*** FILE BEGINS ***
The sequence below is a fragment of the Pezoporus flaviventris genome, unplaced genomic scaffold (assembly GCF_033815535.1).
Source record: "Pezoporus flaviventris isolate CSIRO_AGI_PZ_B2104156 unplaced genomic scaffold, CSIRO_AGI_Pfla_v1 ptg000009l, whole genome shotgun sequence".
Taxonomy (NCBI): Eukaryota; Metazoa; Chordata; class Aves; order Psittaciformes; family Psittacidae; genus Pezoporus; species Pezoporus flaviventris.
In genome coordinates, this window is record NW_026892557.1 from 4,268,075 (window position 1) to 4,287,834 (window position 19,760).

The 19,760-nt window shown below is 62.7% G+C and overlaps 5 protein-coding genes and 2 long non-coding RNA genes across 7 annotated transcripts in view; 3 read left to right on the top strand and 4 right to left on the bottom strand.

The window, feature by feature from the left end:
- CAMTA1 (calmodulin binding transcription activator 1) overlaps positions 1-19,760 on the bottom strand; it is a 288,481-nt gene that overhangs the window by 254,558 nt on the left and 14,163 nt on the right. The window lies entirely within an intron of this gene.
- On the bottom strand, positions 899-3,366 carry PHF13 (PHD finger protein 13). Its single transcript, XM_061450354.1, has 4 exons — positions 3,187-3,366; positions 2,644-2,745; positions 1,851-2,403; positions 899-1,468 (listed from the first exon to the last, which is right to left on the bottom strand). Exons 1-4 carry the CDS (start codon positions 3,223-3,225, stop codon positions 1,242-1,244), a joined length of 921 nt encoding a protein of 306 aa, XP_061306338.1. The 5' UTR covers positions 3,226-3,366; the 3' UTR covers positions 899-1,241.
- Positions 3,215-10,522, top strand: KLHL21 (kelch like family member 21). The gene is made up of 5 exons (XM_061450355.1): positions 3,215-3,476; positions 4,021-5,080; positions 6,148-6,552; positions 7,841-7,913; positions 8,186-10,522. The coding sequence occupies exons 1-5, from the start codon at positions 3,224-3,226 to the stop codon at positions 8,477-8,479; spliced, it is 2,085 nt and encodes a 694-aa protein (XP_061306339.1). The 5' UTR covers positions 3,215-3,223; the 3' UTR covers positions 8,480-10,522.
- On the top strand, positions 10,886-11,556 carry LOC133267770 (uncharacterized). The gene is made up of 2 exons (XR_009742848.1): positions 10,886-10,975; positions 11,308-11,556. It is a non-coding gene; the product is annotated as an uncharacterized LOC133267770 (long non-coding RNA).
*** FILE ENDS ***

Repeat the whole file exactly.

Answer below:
The sequence below is a fragment of the Pezoporus flaviventris genome, unplaced genomic scaffold (assembly GCF_033815535.1).
Source record: "Pezoporus flaviventris isolate CSIRO_AGI_PZ_B2104156 unplaced genomic scaffold, CSIRO_AGI_Pfla_v1 ptg000009l, whole genome shotgun sequence".
Taxonomy (NCBI): Eukaryota; Metazoa; Chordata; class Aves; order Psittaciformes; family Psittacidae; genus Pezoporus; species Pezoporus flaviventris.
In genome coordinates, this window is record NW_026892557.1 from 4,268,075 (window position 1) to 4,287,834 (window position 19,760).

The 19,760-nt window shown below is 62.7% G+C and overlaps 5 protein-coding genes and 2 long non-coding RNA genes across 7 annotated transcripts in view; 3 read left to right on the top strand and 4 right to left on the bottom strand.

The window, feature by feature from the left end:
- CAMTA1 (calmodulin binding transcription activator 1) overlaps positions 1-19,760 on the bottom strand; it is a 288,481-nt gene that overhangs the window by 254,558 nt on the left and 14,163 nt on the right. The window lies entirely within an intron of this gene.
- On the bottom strand, positions 899-3,366 carry PHF13 (PHD finger protein 13). Its single transcript, XM_061450354.1, has 4 exons — positions 3,187-3,366; positions 2,644-2,745; positions 1,851-2,403; positions 899-1,468 (listed from the first exon to the last, which is right to left on the bottom strand). Exons 1-4 carry the CDS (start codon positions 3,223-3,225, stop codon positions 1,242-1,244), a joined length of 921 nt encoding a protein of 306 aa, XP_061306338.1. The 5' UTR covers positions 3,226-3,366; the 3' UTR covers positions 899-1,241.
- Positions 3,215-10,522, top strand: KLHL21 (kelch like family member 21). The gene is made up of 5 exons (XM_061450355.1): positions 3,215-3,476; positions 4,021-5,080; positions 6,148-6,552; positions 7,841-7,913; positions 8,186-10,522. The coding sequence occupies exons 1-5, from the start codon at positions 3,224-3,226 to the stop codon at positions 8,477-8,479; spliced, it is 2,085 nt and encodes a 694-aa protein (XP_061306339.1). The 5' UTR covers positions 3,215-3,223; the 3' UTR covers positions 8,480-10,522.
- On the top strand, positions 10,886-11,556 carry LOC133267770 (uncharacterized). The gene is made up of 2 exons (XR_009742848.1): positions 10,886-10,975; positions 11,308-11,556. It is a non-coding gene; the product is annotated as an uncharacterized LOC133267770 (long non-coding RNA).